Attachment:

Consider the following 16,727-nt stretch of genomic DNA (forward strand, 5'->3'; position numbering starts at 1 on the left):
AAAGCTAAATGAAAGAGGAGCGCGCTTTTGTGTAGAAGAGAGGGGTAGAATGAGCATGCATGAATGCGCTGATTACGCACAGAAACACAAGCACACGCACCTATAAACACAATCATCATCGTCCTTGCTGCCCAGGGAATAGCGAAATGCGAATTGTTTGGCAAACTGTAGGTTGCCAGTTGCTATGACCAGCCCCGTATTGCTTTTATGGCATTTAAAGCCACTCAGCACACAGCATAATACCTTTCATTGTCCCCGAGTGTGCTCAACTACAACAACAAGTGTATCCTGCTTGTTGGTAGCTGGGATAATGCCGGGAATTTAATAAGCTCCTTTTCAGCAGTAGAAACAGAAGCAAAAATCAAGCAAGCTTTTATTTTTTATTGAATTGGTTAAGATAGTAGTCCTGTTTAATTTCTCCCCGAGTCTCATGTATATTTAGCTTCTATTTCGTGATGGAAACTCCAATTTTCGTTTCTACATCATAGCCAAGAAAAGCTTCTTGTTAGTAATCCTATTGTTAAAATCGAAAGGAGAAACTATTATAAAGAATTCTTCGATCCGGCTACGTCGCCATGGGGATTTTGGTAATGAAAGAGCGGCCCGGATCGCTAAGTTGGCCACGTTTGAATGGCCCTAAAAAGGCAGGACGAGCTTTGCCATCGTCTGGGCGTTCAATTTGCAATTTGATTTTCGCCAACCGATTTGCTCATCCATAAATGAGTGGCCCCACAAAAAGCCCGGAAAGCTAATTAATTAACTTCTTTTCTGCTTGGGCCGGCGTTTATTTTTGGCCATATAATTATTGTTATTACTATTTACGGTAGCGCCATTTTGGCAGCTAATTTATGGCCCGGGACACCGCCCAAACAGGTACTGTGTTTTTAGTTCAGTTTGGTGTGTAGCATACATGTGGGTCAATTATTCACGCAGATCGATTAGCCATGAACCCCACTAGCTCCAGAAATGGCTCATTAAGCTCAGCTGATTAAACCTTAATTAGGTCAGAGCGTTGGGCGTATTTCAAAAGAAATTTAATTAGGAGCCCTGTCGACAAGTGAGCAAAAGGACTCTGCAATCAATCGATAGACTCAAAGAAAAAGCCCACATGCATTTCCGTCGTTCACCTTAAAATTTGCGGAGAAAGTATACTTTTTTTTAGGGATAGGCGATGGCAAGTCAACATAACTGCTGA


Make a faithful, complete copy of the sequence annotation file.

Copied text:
Consider the following 16,727-nt stretch of genomic DNA (forward strand, 5'->3'; position numbering starts at 1 on the left):
AAAGCTAAATGAAAGAGGAGCGCGCTTTTGTGTAGAAGAGAGGGGTAGAATGAGCATGCATGAATGCGCTGATTACGCACAGAAACACAAGCACACGCACCTATAAACACAATCATCATCGTCCTTGCTGCCCAGGGAATAGCGAAATGCGAATTGTTTGGCAAACTGTAGGTTGCCAGTTGCTATGACCAGCCCCGTATTGCTTTTATGGCATTTAAAGCCACTCAGCACACAGCATAATACCTTTCATTGTCCCCGAGTGTGCTCAACTACAACAACAAGTGTATCCTGCTTGTTGGTAGCTGGGATAATGCCGGGAATTTAATAAGCTCCTTTTCAGCAGTAGAAACAGAAGCAAAAATCAAGCAAGCTTTTATTTTTTATTGAATTGGTTAAGATAGTAGTCCTGTTTAATTTCTCCCCGAGTCTCATGTATATTTAGCTTCTATTTCGTGATGGAAACTCCAATTTTCGTTTCTACATCATAGCCAAGAAAAGCTTCTTGTTAGTAATCCTATTGTTAAAATCGAAAGGAGAAACTATTATAAAGAATTCTTCGATCCGGCTACGTCGCCATGGGGATTTTGGTAATGAAAGAGCGGCCCGGATCGCTAAGTTGGCCACGTTTGAATGGCCCTAAAAAGGCAGGACGAGCTTTGCCATCGTCTGGGCGTTCAATTTGCAATTTGATTTTCGCCAACCGATTTGCTCATCCATAAATGAGTGGCCCCACAAAAAGCCCGGAAAGCTAATTAATTAACTTCTTTTCTGCTTGGGCCGGCGTTTATTTTTGGCCATATAATTATTGTTATTACTATTTACGGTAGCGCCATTTTGGCAGCTAATTTATGGCCCGGGACACCGCCCAAACAGGTACTGTGTTTTTAGTTCAGTTTGGTGTGTAGCATACATGTGGGTCAATTATTCACGCAGATCGATTAGCCATGAACCCCACTAGCTCCAGAAATGGCTCATTAAGCTCAGCTGATTAAACCTTAATTAGGTCAGAGCGTTGGGCGTATTTCAAAAGAAATTTAATTAGGAGCCCTGTCGACAAGTGAGCAAAAGGACTCTGCAATCAATCGATAGACTCAAAGAAAAAGCCCACATGCATTTCCGTCGTTCACCTTAAAATTTGCGGAGAAAGTATACTTTTTTTTAGGGATAGGCGATGGCAAGTCAACATAACTGCTGA